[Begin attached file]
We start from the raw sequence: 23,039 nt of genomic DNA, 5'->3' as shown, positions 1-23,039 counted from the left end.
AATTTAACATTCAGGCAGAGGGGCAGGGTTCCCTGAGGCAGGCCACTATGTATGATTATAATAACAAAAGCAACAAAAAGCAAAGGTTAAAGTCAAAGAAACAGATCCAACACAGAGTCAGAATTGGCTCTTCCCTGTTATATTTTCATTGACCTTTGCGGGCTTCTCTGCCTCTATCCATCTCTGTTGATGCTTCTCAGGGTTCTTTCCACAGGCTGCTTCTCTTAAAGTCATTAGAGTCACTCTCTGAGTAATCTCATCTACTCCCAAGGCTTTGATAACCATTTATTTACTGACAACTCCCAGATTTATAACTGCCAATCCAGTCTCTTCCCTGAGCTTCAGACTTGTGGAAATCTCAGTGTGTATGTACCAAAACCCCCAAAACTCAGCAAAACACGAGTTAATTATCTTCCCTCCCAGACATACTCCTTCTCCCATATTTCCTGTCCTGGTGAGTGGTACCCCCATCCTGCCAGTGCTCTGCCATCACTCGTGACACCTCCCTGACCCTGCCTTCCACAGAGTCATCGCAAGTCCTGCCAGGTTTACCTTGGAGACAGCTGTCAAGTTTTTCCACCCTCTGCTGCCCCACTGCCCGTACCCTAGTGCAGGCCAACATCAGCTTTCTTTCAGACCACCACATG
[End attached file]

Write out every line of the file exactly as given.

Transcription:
We start from the raw sequence: 23,039 nt of genomic DNA, 5'->3' as shown, positions 1-23,039 counted from the left end.
AATTTAACATTCAGGCAGAGGGGCAGGGTTCCCTGAGGCAGGCCACTATGTATGATTATAATAACAAAAGCAACAAAAAGCAAAGGTTAAAGTCAAAGAAACAGATCCAACACAGAGTCAGAATTGGCTCTTCCCTGTTATATTTTCATTGACCTTTGCGGGCTTCTCTGCCTCTATCCATCTCTGTTGATGCTTCTCAGGGTTCTTTCCACAGGCTGCTTCTCTTAAAGTCATTAGAGTCACTCTCTGAGTAATCTCATCTACTCCCAAGGCTTTGATAACCATTTATTTACTGACAACTCCCAGATTTATAACTGCCAATCCAGTCTCTTCCCTGAGCTTCAGACTTGTGGAAATCTCAGTGTGTATGTACCAAAACCCCCAAAACTCAGCAAAACACGAGTTAATTATCTTCCCTCCCAGACATACTCCTTCTCCCATATTTCCTGTCCTGGTGAGTGGTACCCCCATCCTGCCAGTGCTCTGCCATCACTCGTGACACCTCCCTGACCCTGCCTTCCACAGAGTCATCGCAAGTCCTGCCAGGTTTACCTTGGAGACAGCTGTCAAGTTTTTCCACCCTCTGCTGCCCCACTGCCCGTACCCTAGTGCAGGCCAACATCAGCTTTCTTTCAGACCACCACATG